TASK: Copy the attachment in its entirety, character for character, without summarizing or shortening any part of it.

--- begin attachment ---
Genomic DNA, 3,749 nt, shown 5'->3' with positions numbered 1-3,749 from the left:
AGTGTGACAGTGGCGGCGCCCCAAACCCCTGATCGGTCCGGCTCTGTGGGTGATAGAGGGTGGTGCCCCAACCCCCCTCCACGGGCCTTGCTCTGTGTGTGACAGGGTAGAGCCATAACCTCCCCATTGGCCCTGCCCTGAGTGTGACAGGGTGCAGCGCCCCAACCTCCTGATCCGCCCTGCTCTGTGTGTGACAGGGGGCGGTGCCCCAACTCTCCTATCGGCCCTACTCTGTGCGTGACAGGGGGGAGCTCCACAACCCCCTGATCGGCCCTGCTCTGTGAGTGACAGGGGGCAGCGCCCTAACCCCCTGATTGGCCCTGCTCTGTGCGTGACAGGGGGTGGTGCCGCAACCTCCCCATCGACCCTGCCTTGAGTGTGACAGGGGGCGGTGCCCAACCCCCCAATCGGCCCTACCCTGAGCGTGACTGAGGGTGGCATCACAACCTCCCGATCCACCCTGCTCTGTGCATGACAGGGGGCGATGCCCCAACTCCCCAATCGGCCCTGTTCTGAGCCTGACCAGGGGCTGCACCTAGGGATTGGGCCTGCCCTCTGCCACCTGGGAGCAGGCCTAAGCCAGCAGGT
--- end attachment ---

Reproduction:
Genomic DNA, 3,749 nt, shown 5'->3' with positions numbered 1-3,749 from the left:
AGTGTGACAGTGGCGGCGCCCCAAACCCCTGATCGGTCCGGCTCTGTGGGTGATAGAGGGTGGTGCCCCAACCCCCCTCCACGGGCCTTGCTCTGTGTGTGACAGGGTAGAGCCATAACCTCCCCATTGGCCCTGCCCTGAGTGTGACAGGGTGCAGCGCCCCAACCTCCTGATCCGCCCTGCTCTGTGTGTGACAGGGGGCGGTGCCCCAACTCTCCTATCGGCCCTACTCTGTGCGTGACAGGGGGGAGCTCCACAACCCCCTGATCGGCCCTGCTCTGTGAGTGACAGGGGGCAGCGCCCTAACCCCCTGATTGGCCCTGCTCTGTGCGTGACAGGGGGTGGTGCCGCAACCTCCCCATCGACCCTGCCTTGAGTGTGACAGGGGGCGGTGCCCAACCCCCCAATCGGCCCTACCCTGAGCGTGACTGAGGGTGGCATCACAACCTCCCGATCCACCCTGCTCTGTGCATGACAGGGGGCGATGCCCCAACTCCCCAATCGGCCCTGTTCTGAGCCTGACCAGGGGCTGCACCTAGGGATTGGGCCTGCCCTCTGCCACCTGGGAGCAGGCCTAAGCCAGCAGGT